Although the link between smartphones and mental illness is not clear, data from almost 34,000 participants in 24 countries shows that smartphone addiction has increased between 2014 and 2020, according to McGill researchers. China and Saudi Arabia had the highest levels of smartphone addiction, while Germany was the least addicted. Based on a McGill University sample, Canada was also very high. Researchers suspect that different cultural norms and expectations regarding the importance of keeping in touch via smartphones could explain the differences in smartphone addiction levels between countries. The team analyzed 81 studies of young adults and adolescents around the globe that used the Smartphone Addiction Scale, the most widely used measure for smartphone addiction. They asked about smartphone use in connection to daily-life disturbances and withdrawal symptoms. The team recently launched a smartphone addiction scale (SAS) to assess smartphone use in relation to daily-life disturbances, loss of control, and withdrawal symptoms. WebsiteIt allows the public to compare their smartphone addiction to other people around the globe. You can also find recommendations on how to reduce your screen time.

Smartphone addiction is rising all over the globe: A meta-analysis involving 24 countries” by Jay Olson et al. Published in Computers and Human Behavior.

Space dining: microalgae and crickets

Deep space travel may soon become possible. But what will astronauts be eating on long-term missions that take them far from Earth for many years? Two McGill University student-led groups were selected as Semifinalists for the Deep Space Food Challenge, a joint venture of NASA, Canada’s Space Agency (CSA), Impact Canada.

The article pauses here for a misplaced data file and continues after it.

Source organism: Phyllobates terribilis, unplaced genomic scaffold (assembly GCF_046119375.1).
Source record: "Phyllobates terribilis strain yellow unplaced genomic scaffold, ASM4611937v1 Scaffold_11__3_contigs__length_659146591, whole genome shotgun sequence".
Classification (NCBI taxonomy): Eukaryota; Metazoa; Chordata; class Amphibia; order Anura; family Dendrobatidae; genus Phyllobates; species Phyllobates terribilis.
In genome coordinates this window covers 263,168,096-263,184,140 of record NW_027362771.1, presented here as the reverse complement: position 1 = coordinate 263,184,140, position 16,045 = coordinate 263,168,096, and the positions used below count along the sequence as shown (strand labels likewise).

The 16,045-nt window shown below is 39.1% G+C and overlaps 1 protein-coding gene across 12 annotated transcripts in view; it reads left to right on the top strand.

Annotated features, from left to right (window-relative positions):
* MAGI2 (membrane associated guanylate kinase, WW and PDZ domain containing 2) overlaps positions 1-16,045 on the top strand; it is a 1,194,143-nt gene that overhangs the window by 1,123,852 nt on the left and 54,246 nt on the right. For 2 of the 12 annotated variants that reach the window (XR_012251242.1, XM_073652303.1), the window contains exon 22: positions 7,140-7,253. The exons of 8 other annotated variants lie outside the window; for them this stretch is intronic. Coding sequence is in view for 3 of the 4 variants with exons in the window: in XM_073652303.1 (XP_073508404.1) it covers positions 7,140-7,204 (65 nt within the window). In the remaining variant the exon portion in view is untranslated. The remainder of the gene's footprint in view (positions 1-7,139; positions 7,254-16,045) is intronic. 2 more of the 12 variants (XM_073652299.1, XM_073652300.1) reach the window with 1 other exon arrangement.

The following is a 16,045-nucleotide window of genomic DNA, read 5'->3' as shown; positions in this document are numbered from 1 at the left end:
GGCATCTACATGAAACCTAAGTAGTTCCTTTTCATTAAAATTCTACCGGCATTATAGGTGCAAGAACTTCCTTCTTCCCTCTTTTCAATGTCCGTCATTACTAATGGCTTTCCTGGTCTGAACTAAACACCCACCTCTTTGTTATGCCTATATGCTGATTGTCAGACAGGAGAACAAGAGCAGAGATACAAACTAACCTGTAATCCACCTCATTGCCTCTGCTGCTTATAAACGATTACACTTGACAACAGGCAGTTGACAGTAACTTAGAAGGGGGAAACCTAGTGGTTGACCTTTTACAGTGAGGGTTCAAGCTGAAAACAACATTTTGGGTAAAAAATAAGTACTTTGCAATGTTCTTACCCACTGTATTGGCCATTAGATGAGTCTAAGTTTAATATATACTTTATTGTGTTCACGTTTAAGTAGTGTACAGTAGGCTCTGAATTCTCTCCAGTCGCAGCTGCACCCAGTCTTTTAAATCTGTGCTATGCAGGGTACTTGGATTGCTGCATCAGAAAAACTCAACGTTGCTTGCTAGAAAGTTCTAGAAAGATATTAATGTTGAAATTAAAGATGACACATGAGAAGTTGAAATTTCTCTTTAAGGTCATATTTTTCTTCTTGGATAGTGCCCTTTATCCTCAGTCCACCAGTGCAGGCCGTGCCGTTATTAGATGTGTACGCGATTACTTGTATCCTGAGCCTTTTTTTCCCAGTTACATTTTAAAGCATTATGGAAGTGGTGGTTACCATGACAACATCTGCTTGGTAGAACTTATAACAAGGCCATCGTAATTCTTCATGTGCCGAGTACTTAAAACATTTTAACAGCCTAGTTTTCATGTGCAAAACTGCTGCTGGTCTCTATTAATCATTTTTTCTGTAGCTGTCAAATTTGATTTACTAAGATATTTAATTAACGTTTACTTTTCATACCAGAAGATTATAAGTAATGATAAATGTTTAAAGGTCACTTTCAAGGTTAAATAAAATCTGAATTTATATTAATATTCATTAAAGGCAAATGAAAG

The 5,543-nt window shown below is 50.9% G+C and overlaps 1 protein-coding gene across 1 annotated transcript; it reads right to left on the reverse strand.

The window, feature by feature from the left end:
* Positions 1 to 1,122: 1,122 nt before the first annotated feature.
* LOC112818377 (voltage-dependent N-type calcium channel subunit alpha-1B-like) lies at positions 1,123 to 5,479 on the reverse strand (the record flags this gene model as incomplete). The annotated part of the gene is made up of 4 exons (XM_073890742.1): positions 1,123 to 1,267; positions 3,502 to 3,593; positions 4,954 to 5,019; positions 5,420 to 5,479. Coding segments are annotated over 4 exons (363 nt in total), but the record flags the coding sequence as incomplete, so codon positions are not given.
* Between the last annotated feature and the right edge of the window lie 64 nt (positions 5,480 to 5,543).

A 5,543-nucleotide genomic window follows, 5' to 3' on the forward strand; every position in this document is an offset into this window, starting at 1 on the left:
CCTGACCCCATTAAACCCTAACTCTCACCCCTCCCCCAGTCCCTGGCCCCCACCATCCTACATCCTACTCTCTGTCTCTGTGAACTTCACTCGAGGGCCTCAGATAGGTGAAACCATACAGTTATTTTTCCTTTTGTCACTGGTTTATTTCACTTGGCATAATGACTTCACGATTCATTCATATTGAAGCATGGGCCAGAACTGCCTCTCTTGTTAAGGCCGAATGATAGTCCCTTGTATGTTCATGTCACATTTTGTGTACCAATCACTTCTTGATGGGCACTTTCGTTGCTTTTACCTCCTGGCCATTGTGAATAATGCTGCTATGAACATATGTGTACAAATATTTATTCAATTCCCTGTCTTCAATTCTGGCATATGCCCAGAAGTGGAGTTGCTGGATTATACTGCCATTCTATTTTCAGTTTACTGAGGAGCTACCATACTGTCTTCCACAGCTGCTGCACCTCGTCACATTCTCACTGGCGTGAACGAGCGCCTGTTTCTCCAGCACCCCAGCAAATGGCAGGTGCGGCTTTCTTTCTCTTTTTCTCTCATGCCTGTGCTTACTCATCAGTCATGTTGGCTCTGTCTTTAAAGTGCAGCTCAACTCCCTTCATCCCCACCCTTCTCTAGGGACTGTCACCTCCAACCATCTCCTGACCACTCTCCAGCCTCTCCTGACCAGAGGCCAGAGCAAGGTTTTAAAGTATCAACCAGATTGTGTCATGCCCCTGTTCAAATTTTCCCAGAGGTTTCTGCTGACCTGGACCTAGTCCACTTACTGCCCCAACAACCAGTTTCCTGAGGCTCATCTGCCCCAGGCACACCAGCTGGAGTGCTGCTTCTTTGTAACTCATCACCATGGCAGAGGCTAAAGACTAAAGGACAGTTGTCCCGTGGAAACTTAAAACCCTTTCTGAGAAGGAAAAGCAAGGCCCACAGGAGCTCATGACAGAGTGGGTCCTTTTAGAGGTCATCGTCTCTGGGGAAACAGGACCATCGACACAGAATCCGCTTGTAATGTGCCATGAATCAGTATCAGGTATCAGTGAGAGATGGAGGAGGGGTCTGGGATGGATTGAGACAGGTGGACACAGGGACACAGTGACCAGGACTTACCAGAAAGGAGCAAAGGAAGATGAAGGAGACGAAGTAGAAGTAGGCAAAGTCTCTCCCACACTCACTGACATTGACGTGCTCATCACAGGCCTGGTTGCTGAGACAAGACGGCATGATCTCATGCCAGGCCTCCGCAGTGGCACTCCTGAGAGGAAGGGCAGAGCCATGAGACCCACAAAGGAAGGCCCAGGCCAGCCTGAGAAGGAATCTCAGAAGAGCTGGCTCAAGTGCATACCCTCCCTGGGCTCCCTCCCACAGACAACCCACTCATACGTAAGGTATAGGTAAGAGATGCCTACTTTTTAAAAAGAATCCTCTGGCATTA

The first-of-its kind technology to breed and harvest crickets suitable as human food is one of the projects. The team began with only a few hundred cricket eggs. They anticipate that the Cricket Rearing, Collection, and Transformation System can quickly support the growth and production of tens to thousands of crickets per month. The technology produces a finely ground powder that can be stored within the system. Cricket powder is a versatile ingredient that can be mixed with water to create a paste. It’s also rich in protein.

The InSpira Photobioreactor is the second project. It’s a highly automated system that can grow, harvest and package spirulina drinks. This blue-green algae is a nutritious supplement that is often sold at health food stores. The proposed technology consists of a unique cartridge-based photobioreactor and an in-house harvesting unit, dewatering unit, and processing unit that transforms the culture into edible forms.

Soon, the teams will begin building prototypes of their deep space food production solutions.

Read more from “Deep Space Dine” by Research and Innovation (R+I) at McGill University.

Can mobile phones promote gender equality in politics

Are people who use mobile phones more positive about gender equality in politics? A group of international researchers includes Luca Maria PesandoAn Assistant Professor in the Department of Sociology, he set out to investigate this question within 36 African countries. They found that regular use of mobile phones is associated with more positive attitudes towards women’s participation in politics; however, this was only observed among women and not men. The results strengthen the idea that technology adoption on the part of women – by improving connectivity, expanding access to information, and broadening one’s own physical and remote network – may be a promising lever to promote gender equality and societal well-being, and to address some of the United Nation’s Sustainable Development Goals. The researchers also point out an important yet often neglected issue: policies aimed at changing gender attitudes are often targeted at women, but men’s attitudes can be harder to shift than women’s, requiring different approaches.

“Mobile Phones and Attitudes toward Women’s Participation in Politics: Evidence from Africa” was published in Sociology of Development.

View Comments (0)

Leave a Reply

Your email address will not be published.